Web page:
JCRS highlights

Vol: 45 Issue: 6 month: June

Thomas Kohnen

Posted: Tuesday, July 9, 2019

Eyes with short axial lengths (ALs) tend to have less accurate refractive outcomes with cataract surgery than those with normal or long ALs. To determine which, if any, preoperative biometry-based formulas might work best in short eyes, researchers conducted a retrospective study of 51 eyes in 38 patients. The predicted residual refractive error was calculated preoperatively using Hoffer Q, Holladay 2, Haigis, Barrett Universal II and Hill-RBF formulas as well as using intraoperative aberrometry. Overall, intraoperative aberrometry was not significantly different from the best preoperative biometry-based methods for IOL power selection in short eyes. In particular, when intraoperative aberrometry disagreed with the preoperative prediction by more than 0.5D, the ability of intraoperative aberrometry to suggest a more emmetropic outcome was no better than chance.

S. Sudhakar et al., “Intraoperative aberrometry versus preoperative biometry for intraocular lens power selection in short eyes”, Vol. 45, #6, 719-724.

A prospective study of 79 eyes of 79 patients compared the accuracy of the Barrett Universal II, Haigis and Olsen formulas in calculating intraocular lens power in eyes with extreme myopia. In eyes with an axial length of 28.0-to-30.0mm, all three formulas were accurate. In eyes with axial lengths of 30.0mm or more, the Barrett Universal II formula was better than the Haigis formula. The accuracy of the Haigis formula in myopic eyes was affected by the axial length and keratometry value, whereas the accuracy of the Barrett Universal II and Olsen formulas was affected by axial length only.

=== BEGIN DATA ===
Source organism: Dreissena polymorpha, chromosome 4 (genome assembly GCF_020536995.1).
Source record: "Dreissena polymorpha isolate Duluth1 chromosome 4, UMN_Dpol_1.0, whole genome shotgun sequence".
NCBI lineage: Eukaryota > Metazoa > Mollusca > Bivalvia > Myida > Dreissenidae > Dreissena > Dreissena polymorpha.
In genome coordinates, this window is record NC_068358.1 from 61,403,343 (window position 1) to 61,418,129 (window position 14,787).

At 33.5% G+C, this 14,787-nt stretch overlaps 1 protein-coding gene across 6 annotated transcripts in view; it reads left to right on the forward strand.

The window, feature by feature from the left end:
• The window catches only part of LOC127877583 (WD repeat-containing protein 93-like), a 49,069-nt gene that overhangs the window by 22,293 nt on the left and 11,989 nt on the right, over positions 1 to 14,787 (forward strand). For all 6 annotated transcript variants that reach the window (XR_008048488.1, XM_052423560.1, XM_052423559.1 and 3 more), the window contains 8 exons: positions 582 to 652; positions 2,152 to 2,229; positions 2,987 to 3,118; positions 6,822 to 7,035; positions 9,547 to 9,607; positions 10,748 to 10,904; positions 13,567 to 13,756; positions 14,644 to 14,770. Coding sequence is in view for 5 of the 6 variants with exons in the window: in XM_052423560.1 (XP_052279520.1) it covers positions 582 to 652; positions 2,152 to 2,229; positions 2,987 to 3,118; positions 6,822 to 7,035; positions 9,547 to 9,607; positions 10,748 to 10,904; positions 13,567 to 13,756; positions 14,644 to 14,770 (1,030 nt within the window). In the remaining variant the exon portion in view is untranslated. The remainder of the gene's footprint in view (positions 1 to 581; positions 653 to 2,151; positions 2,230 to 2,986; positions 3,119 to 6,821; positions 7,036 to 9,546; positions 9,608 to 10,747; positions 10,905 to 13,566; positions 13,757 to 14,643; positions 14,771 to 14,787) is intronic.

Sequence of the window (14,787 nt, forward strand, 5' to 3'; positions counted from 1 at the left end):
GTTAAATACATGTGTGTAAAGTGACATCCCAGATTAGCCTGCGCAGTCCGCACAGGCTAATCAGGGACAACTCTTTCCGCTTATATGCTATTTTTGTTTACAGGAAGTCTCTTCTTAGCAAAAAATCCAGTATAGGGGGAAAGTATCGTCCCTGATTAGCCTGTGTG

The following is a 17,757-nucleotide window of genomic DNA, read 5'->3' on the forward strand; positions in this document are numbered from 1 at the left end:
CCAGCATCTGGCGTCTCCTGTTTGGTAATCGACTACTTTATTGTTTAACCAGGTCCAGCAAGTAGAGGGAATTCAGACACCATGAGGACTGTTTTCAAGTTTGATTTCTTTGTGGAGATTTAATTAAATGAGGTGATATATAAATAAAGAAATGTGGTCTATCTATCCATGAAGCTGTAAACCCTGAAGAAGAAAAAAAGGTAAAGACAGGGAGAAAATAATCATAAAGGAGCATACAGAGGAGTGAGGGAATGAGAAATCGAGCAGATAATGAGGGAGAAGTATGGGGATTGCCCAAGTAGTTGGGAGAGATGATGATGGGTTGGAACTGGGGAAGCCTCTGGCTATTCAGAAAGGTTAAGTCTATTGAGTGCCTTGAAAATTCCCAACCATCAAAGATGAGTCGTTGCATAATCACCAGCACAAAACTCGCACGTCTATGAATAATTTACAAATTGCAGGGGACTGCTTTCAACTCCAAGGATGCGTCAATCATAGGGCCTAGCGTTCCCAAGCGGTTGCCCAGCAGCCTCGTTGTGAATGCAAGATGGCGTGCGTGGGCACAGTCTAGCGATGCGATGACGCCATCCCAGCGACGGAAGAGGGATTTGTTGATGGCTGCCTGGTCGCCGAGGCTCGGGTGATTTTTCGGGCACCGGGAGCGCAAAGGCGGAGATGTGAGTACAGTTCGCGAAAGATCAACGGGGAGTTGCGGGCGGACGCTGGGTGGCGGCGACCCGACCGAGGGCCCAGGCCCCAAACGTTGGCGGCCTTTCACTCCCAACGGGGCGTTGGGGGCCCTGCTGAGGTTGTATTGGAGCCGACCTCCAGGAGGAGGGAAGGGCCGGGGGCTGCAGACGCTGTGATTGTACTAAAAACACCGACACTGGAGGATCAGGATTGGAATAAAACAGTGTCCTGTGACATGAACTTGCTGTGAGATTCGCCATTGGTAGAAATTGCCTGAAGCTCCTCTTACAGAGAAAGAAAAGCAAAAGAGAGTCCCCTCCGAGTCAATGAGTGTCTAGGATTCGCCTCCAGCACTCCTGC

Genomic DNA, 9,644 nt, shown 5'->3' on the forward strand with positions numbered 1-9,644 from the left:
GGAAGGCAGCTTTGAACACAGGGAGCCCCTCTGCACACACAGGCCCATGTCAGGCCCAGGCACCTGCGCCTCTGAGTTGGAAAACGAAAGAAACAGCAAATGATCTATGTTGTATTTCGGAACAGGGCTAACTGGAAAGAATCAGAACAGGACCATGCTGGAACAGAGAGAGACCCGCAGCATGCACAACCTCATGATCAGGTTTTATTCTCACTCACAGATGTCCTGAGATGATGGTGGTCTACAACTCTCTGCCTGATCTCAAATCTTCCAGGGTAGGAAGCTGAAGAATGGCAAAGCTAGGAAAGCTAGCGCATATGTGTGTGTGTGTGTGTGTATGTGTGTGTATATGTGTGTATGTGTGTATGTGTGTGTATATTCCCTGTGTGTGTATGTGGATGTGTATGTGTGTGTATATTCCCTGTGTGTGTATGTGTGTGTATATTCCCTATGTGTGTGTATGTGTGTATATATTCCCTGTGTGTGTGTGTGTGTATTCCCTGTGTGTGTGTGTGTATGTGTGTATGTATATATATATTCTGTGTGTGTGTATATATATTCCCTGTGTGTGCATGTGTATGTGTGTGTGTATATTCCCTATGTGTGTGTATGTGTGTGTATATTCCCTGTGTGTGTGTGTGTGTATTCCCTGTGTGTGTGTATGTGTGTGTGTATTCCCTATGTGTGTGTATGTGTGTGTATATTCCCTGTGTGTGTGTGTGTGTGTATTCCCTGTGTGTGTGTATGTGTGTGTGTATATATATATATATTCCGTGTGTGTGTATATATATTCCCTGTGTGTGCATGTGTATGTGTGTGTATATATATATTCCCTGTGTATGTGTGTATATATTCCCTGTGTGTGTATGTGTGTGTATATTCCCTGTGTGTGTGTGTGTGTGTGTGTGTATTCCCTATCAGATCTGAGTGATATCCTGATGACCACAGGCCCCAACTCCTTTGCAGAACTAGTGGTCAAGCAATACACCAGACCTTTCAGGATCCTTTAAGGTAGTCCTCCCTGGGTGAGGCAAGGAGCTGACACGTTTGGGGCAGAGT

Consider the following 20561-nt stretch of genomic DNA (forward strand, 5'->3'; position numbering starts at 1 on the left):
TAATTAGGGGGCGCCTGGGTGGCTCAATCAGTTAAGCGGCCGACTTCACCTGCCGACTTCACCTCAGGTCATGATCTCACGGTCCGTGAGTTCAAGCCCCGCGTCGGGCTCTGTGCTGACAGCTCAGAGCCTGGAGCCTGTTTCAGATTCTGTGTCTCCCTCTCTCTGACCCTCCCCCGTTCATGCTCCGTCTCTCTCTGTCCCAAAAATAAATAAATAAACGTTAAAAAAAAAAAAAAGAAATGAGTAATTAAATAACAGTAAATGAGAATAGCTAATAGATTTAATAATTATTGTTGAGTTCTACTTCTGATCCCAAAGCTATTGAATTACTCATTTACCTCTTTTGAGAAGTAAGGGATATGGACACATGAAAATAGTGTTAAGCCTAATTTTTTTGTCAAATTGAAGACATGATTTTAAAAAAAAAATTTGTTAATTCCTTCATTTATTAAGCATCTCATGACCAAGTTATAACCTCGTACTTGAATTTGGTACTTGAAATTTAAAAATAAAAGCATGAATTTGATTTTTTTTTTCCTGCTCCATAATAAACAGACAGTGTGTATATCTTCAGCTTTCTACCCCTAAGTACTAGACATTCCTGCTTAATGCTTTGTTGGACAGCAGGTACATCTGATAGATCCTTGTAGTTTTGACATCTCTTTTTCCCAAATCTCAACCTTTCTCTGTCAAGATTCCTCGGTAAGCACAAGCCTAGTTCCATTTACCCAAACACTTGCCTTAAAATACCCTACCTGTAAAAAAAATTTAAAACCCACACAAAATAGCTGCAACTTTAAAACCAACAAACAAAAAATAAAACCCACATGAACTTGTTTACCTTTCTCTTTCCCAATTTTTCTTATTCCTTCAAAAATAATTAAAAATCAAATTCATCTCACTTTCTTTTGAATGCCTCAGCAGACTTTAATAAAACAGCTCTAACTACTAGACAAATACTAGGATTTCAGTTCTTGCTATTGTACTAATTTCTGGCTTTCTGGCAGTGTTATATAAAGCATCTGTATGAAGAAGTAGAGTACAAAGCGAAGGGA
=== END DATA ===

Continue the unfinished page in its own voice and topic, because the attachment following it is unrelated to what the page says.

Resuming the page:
X. Rong et al., “Intraocular lens power calculation in eyes with extreme myopia: Comparison of Barrett Universal II, Haigis, and Olsen formulas”, Vol. 45, #6, 732-737.

Investigators evaluated the accuracy of a new ray-tracing-based IOL power calculation method in a theoretical prospective study. The refractive spherical equivalent absolute error of the ray-tracing IOL power calculation method, based on individualised eye model data, a physical lens position predictor, retinal image quality metrics criteria for IOL power selection and exact IOL design information was calculated and compared with outcomes using the Barrett Universal II, Hill-RBF, SRK/T and Haigis formulas. There was no significant difference in absolute error between ray tracing and the Barrett Universal II or Hill-RBF. However, the absolute error was significantly lower compared with the Haigis and SRK/T formulas. The possibility to visualise the expected visual performance might facilitate IOL selection, the researchers note.

N. Hirnschall et al., “Pilot evaluation of refractive prediction errors associated with a new method for ray-tracing–based intraocular lens power calculation”, Vol. 45, #6, 738-744.

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